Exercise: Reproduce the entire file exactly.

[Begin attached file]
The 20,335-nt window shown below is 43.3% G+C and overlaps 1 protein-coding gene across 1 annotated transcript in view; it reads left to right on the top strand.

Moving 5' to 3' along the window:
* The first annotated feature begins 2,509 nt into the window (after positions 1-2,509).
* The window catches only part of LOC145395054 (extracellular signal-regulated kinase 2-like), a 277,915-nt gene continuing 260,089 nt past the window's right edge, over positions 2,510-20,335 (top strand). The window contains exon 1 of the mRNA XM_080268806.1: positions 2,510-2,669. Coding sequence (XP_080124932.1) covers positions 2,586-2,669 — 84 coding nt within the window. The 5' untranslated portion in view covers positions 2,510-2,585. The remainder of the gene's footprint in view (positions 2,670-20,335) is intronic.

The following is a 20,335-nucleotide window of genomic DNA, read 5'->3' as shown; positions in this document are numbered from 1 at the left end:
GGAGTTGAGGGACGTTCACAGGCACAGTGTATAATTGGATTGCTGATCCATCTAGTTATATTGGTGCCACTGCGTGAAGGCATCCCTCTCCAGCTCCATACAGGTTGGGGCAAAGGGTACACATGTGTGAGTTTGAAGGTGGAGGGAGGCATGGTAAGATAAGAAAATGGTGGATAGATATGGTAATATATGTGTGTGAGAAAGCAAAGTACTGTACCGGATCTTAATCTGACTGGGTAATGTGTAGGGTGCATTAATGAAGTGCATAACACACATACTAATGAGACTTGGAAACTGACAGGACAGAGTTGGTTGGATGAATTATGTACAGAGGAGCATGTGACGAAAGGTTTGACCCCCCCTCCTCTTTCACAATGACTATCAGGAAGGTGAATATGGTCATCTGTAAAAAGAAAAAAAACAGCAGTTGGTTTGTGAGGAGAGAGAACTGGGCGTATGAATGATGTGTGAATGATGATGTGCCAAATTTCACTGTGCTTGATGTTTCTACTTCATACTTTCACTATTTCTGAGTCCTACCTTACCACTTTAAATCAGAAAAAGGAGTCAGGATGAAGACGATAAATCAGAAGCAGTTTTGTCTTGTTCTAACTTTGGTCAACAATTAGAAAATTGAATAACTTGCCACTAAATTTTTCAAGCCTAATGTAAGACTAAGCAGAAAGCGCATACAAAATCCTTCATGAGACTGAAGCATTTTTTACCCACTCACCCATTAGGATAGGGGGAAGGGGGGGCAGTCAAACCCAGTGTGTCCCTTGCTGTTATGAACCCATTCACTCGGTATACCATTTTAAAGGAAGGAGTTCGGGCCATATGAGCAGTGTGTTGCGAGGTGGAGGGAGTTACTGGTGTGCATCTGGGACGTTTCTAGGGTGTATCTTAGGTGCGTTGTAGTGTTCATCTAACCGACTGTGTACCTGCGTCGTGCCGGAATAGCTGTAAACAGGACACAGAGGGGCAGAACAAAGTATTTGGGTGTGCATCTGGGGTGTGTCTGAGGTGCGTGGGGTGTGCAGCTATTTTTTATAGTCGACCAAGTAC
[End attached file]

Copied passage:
The 20,335-nt window shown below is 43.3% G+C and overlaps 1 protein-coding gene across 1 annotated transcript in view; it reads left to right on the top strand.

Moving 5' to 3' along the window:
* The first annotated feature begins 2,509 nt into the window (after positions 1-2,509).
* The window catches only part of LOC145395054 (extracellular signal-regulated kinase 2-like), a 277,915-nt gene continuing 260,089 nt past the window's right edge, over positions 2,510-20,335 (top strand). The window contains exon 1 of the mRNA XM_080268806.1: positions 2,510-2,669. Coding sequence (XP_080124932.1) covers positions 2,586-2,669 — 84 coding nt within the window. The 5' untranslated portion in view covers positions 2,510-2,585. The remainder of the gene's footprint in view (positions 2,670-20,335) is intronic.

The following is a 20,335-nucleotide window of genomic DNA, read 5'->3' as shown; positions in this document are numbered from 1 at the left end:
GGAGTTGAGGGACGTTCACAGGCACAGTGTATAATTGGATTGCTGATCCATCTAGTTATATTGGTGCCACTGCGTGAAGGCATCCCTCTCCAGCTCCATACAGGTTGGGGCAAAGGGTACACATGTGTGAGTTTGAAGGTGGAGGGAGGCATGGTAAGATAAGAAAATGGTGGATAGATATGGTAATATATGTGTGTGAGAAAGCAAAGTACTGTACCGGATCTTAATCTGACTGGGTAATGTGTAGGGTGCATTAATGAAGTGCATAACACACATACTAATGAGACTTGGAAACTGACAGGACAGAGTTGGTTGGATGAATTATGTACAGAGGAGCATGTGACGAAAGGTTTGACCCCCCCTCCTCTTTCACAATGACTATCAGGAAGGTGAATATGGTCATCTGTAAAAAGAAAAAAAACAGCAGTTGGTTTGTGAGGAGAGAGAACTGGGCGTATGAATGATGTGTGAATGATGATGTGCCAAATTTCACTGTGCTTGATGTTTCTACTTCATACTTTCACTATTTCTGAGTCCTACCTTACCACTTTAAATCAGAAAAAGGAGTCAGGATGAAGACGATAAATCAGAAGCAGTTTTGTCTTGTTCTAACTTTGGTCAACAATTAGAAAATTGAATAACTTGCCACTAAATTTTTCAAGCCTAATGTAAGACTAAGCAGAAAGCGCATACAAAATCCTTCATGAGACTGAAGCATTTTTTACCCACTCACCCATTAGGATAGGGGGAAGGGGGGGCAGTCAAACCCAGTGTGTCCCTTGCTGTTATGAACCCATTCACTCGGTATACCATTTTAAAGGAAGGAGTTCGGGCCATATGAGCAGTGTGTTGCGAGGTGGAGGGAGTTACTGGTGTGCATCTGGGACGTTTCTAGGGTGTATCTTAGGTGCGTTGTAGTGTTCATCTAACCGACTGTGTACCTGCGTCGTGCCGGAATAGCTGTAAACAGGACACAGAGGGGCAGAACAAAGTATTTGGGTGTGCATCTGGGGTGTGTCTGAGGTGCGTGGGGTGTGCAGCTATTTTTTATAGTCGACCAAGTAC